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2019 Volkswagen Tiguan Allspace Review | carsales

2019 Volkswagen Tiguan Allspace Review | carsales

SUVs may have started life as being sporty
and versatile, but nowadays these high-riding contraptions are bigger, heavier and guzzle
as much fuel as ever, especially in seven-seat form. Well, not quite all of them, because for the
past six weeks I’ve been living with a seven-seat SUV that’s shorter than a BMW 3 Series and
almost as light as a Kia Stinger. This is the Volkswagen Tiguan Allspace. The Allspace sits above the regular Tiguan
in the Volkswagen line up as the manufacturer’s only seven-seat offering. Prices start at $40,000, extending to $51,650
in this flagship Highline Allspace trim. The Allspace sits on a 109mm longer wheelbase
than its donor car. From the B pillar forward it’s all regular
Tiguan. But further back the Allspace charters new
territory with a boot that is 120l larger and more rear seat space. So, yes, there are plenty of similarities
with the garden variety Tiguan, but this particular Highline 162TSI variant also shares a lot
in common with the legendary Gold GTI hot hatch. It’s got the same two-litre four-cylinder
turbo petrol engine. So as you might expect, it’s reasonably
peppy. That’s probably not a word you’ve heard
to describe a seven-seat SUV before, but it’s true. Naught to 100 in 6.8 seconds, respectable
body control and agility, and a Haldex all-wheel drive system that helps deliver appropriate
levels of grip. Even the Pirelli rubber sings to the same
dynamically pleasing song sheet. But perhaps what’s more pleasing about the
Allspace is that it performs with refinement and finesse. A Swish Media operating system, quality interior
fitout and the latest safety equipment for a five-star rating. It’s all very Euro. If I’m honest, the Allspace feels like a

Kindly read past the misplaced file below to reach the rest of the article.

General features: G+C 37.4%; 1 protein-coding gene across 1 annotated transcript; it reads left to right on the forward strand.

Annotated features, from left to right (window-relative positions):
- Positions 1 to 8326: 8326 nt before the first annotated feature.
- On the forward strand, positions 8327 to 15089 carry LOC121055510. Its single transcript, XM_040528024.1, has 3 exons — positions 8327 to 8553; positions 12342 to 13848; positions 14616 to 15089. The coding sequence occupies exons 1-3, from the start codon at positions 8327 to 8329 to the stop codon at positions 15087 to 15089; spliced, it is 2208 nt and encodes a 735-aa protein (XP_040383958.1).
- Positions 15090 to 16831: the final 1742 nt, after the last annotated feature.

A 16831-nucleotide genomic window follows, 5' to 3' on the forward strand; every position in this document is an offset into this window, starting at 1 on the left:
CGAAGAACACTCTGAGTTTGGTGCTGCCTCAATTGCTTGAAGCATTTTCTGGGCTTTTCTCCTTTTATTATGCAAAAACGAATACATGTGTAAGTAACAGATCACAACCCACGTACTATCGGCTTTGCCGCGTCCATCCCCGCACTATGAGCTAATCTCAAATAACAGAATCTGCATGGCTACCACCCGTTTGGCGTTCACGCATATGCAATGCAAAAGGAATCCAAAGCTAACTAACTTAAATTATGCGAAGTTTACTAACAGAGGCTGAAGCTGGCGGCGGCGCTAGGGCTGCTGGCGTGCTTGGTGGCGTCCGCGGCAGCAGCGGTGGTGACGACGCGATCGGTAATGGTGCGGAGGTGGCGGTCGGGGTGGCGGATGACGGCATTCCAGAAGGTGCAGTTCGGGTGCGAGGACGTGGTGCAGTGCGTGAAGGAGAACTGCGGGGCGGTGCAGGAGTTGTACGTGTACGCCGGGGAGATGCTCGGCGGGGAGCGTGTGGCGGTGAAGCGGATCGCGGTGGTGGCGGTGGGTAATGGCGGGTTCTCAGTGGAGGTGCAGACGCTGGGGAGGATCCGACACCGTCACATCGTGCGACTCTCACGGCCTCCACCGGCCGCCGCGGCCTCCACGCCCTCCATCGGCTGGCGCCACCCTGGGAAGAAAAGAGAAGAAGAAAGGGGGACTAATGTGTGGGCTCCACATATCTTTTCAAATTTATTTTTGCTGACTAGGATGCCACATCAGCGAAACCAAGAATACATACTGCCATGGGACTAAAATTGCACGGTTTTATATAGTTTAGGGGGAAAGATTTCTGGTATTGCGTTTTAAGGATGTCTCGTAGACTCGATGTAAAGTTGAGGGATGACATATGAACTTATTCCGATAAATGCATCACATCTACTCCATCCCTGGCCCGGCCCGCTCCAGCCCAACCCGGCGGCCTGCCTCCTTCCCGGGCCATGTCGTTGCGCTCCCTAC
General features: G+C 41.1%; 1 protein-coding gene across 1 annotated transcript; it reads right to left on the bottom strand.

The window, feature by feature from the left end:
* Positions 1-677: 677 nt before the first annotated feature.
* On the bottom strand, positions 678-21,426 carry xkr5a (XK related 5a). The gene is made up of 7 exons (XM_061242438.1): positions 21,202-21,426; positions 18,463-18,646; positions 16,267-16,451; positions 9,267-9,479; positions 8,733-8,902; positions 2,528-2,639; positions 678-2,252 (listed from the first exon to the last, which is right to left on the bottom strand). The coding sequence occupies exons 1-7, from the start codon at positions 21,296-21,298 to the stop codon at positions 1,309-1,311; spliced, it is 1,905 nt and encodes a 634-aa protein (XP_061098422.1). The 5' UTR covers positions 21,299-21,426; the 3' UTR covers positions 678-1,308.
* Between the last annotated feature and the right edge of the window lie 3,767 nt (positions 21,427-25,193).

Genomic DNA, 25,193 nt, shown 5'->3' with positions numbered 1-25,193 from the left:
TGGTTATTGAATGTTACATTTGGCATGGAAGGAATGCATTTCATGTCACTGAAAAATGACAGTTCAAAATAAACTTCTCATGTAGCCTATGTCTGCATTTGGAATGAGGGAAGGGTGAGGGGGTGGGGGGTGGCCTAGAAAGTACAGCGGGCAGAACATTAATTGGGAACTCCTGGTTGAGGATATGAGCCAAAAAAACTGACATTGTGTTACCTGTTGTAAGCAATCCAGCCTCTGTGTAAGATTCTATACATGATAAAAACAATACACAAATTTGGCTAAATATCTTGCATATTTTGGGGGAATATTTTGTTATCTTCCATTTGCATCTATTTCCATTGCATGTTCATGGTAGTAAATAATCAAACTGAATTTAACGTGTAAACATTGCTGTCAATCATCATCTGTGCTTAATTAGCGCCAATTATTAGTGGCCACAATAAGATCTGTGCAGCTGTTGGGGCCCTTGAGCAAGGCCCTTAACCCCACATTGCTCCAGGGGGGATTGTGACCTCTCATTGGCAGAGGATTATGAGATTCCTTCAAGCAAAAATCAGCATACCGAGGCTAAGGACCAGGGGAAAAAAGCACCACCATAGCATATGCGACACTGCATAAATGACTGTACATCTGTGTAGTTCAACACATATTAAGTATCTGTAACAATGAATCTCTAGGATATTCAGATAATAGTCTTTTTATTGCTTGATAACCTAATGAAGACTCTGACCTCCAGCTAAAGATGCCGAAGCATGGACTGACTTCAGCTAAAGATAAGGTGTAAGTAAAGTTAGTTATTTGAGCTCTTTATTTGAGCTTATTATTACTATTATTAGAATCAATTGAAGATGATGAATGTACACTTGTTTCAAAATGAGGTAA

hot hatch on stilts more than anything else. It’s got light steering at low speeds, it’s
really easy to manoeuvre through tight spaces and over the space of about 5,000km alone,
fuel economy’s been quite strong. I’ve averaged 8.9l per 100km, though that
does require premium unleaded fuel. I will say though, on highway trips the fuel
economy reading usually begins with a high five or low six. It’s a really clever car, and when you make
use of the coasting function that decouples the gearbox from the engine, it’s really
quite efficient in long distance-driving. With all that said, the engine is refined
and it’s a formidable ally to the car’s 1,770kg curb weight. There’s a little bit of hesitation from
a standstill and this car’s had quite a weird knock, nothing disconcerting, but takes
a little bit away from the refinement. Otherwise it really feels planted and confident,
it doesn’t get shaken up by bumps like a smaller SUV would, and on 20in wheels and
adaptive dampers, I’ve got to say, it’s still remarkably good for a sporty SUV. On the practicality front, the layout is best
suited to only occasional seven-seat rides. But keep that in mind and the Allspace is
right on the money. In many respects the Allspace is Volkswagen’s
most accomplished SUV. It can do the seven-seat shift, but without
the hulking proportions or equally hefty running bills.

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